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The Corner Hardcover – September 2, 1997
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This startling look at desperate, drug-addled inner-city lives ranks as one of the grittiest--and best--examinations of underclass America available. Like Alex Kotlowitz's There Are No Children Here and Leon Dash's Rosa Lee, The Corner shines light on a horrific subculture of addiction, crime, dependency, and violence. Authors David Simon (who wrote Homicide, the book that inspired the TV series of the same name) and Edward Burns (a former cop) are muckraking reporters who operate in the finest tradition of American journalism. They spent an entire year on the corner of Fayette and Monroe in West Baltimore, getting to know its open-air drug market and its people. Although the authors present strong evidence that the so-called war on drugs cannot be won, The Corner has no political agenda. It is simply a powerful testament to the bleak situation confronting many urban neighborhoods. At once deeply unsettling and extremely rewarding, this humane book deserves a wide audience.
From Library Journal
This portrayal of a year in drug-crazed west Baltimore will satisfy neither readers looking for a perceptive witness to the urban crisis nor those in search of social analysis. Simon (Homicide, LJ 6/1/91), a crime reporter, and Burns, a Baltimore police veteran and public school teacher, mask their presence in the scene with an omniscient style that strains credibility, and the chronological framework blunts the impact of their most compelling themes. The authors salute the courageous but futile efforts of individual parents, educators, and police officers but deny the possibility of a social solution to the devastation they acknowledge is rooted in social policy. A more compelling account is Our America: Life and Death (LJ 6/1/97) on the South Side of Chicago, based on interviews conducted by 13-year-old public housing residents LeAlan Jones and Lloyd Newman in 1993. For larger public libraries. (Photos not seen..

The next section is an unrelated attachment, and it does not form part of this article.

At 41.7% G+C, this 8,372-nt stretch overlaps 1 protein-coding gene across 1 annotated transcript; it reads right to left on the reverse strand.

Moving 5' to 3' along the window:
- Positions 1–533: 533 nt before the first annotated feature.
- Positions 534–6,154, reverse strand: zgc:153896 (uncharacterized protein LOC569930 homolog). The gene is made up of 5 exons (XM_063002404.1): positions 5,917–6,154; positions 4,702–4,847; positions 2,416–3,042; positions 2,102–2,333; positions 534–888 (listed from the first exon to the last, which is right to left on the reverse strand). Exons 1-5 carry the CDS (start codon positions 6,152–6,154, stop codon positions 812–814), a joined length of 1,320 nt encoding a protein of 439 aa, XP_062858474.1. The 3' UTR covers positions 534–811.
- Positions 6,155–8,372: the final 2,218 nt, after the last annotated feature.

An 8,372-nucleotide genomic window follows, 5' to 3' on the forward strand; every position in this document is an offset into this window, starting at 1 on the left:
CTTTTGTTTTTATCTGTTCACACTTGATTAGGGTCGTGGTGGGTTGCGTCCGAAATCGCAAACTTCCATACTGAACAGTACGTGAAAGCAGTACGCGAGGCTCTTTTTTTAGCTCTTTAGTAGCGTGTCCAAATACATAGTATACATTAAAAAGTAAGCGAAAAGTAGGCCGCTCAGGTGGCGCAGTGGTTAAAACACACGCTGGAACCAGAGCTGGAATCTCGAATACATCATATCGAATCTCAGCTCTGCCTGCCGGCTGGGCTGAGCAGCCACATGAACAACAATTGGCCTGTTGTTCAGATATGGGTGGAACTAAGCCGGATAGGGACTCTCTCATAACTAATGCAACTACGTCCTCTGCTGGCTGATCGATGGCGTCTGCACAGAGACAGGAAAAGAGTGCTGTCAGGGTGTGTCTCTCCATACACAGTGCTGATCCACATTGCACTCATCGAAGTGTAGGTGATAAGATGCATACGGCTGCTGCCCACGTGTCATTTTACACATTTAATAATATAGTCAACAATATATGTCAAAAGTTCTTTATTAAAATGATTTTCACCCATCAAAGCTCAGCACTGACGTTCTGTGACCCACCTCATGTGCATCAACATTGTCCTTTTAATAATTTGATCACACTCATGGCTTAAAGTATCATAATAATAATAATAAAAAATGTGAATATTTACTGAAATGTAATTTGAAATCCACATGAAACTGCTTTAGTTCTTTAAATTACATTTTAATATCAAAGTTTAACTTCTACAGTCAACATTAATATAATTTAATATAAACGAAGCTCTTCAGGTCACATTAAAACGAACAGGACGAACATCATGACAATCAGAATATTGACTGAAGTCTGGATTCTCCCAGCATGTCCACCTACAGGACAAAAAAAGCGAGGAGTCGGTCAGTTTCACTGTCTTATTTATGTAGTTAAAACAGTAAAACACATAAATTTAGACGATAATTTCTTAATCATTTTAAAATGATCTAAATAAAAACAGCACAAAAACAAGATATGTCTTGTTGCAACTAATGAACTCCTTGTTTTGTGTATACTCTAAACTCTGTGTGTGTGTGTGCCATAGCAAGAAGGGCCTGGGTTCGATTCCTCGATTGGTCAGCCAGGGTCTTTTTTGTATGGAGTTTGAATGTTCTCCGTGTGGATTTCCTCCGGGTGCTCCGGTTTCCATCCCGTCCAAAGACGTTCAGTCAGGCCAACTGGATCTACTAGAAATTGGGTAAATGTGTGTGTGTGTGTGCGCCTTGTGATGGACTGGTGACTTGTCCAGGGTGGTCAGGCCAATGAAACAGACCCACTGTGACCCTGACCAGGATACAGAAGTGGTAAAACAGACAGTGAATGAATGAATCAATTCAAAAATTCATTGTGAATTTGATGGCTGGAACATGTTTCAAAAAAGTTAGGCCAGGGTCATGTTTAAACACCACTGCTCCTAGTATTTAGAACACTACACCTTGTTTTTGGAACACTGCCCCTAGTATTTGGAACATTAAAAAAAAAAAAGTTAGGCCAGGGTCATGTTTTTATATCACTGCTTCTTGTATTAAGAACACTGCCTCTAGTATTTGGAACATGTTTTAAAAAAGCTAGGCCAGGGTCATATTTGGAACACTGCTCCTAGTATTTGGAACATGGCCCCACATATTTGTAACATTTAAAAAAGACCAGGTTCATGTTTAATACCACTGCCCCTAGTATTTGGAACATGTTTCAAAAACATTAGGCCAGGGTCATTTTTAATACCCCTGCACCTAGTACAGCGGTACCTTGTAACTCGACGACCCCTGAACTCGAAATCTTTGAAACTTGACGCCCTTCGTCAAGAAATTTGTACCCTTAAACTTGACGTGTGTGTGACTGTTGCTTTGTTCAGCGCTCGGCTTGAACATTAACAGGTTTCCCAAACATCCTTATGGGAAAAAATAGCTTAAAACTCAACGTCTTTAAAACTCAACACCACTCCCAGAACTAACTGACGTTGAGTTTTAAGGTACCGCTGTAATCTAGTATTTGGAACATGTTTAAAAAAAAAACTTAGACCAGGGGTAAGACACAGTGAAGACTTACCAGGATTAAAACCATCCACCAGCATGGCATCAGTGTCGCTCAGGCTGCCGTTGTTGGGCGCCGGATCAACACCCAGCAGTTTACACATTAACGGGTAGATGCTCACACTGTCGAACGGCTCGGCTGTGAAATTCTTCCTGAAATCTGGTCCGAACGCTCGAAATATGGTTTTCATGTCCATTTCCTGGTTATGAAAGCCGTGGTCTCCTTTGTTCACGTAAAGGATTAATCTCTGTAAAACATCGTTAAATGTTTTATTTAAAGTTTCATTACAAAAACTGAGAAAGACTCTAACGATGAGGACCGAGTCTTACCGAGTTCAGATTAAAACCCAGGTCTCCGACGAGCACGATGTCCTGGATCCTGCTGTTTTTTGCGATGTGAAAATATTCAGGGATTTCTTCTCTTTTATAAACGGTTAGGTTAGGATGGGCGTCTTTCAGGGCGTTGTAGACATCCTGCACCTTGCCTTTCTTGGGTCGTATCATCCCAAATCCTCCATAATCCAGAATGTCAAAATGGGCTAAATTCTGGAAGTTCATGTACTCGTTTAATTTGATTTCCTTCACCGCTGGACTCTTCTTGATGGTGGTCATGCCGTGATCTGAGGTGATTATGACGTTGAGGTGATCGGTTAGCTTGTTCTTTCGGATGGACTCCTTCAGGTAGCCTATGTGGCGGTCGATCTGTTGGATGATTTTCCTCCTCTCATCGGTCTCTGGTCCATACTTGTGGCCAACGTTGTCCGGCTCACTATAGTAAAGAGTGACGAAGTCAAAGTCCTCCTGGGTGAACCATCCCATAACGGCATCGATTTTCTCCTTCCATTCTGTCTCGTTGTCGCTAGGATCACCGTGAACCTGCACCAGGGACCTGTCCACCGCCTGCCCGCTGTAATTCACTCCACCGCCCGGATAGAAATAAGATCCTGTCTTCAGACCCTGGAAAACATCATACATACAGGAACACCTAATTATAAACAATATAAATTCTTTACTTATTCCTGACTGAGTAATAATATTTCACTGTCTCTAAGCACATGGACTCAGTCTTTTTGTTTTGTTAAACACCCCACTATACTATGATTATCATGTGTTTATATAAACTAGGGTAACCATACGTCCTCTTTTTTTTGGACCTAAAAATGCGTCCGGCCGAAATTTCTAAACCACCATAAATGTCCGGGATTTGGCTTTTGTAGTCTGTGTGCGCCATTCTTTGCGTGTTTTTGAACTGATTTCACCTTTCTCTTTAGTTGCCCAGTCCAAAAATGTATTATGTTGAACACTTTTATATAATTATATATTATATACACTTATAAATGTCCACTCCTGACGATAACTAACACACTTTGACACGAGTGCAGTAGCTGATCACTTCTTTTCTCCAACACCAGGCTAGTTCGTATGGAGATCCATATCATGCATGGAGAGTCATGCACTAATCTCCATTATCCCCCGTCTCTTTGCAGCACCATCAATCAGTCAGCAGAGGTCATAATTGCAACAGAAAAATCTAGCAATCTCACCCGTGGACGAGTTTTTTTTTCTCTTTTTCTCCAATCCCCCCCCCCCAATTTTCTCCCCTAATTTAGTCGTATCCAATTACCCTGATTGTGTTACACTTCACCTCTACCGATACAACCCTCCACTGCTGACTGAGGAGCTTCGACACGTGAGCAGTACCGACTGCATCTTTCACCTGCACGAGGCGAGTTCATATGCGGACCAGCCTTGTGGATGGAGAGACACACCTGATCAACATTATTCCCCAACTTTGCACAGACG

-?Paula Dempsey, Loyola Univ., Chicago
Copyright 1997 Reed Business Information, Inc.
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Top Customer Reviews
"The Corner" is kind of a 30 year sequel to the well received "Talley's Corner". The problem is, this current version of the urban street corner makes Talley's hangout seem downright utopia.
"The Corner" is an ambitious project that took several years to write. Roughly half the book is spent in the trenches, that is, on urban Baltimore's drug and poverty infested streets where drugs infiltrate every facet of life. One particular family is loosely followed over a number of years and, I guess, possible spoiler alert, nothing ends well for them. There is no happy ending, no salvation, no hope. On the slightest of bright sides, the concern, compassion, and empathy the writers feel for their subjects is apparent. But, as a famous person once said, or maybe I said it, what can one (or in this case two) person do? Trillions of dollars have been spent on improving our urban slums and the reality is that nothing works.
The other portion of the book is a detailed account of what historically happened or 'went wrong'. This portion of the book is a history of the failed infrastructure of decaying urban America. Different sections of the book critically examine the various structures that are supposed to support and enhance the lives of citizens: the police force, economic development, health care, public education, etc., etc. If this sounds familiar, well it is. This book, and its writers, provided the impetus for the wildly successful television show "The Wire".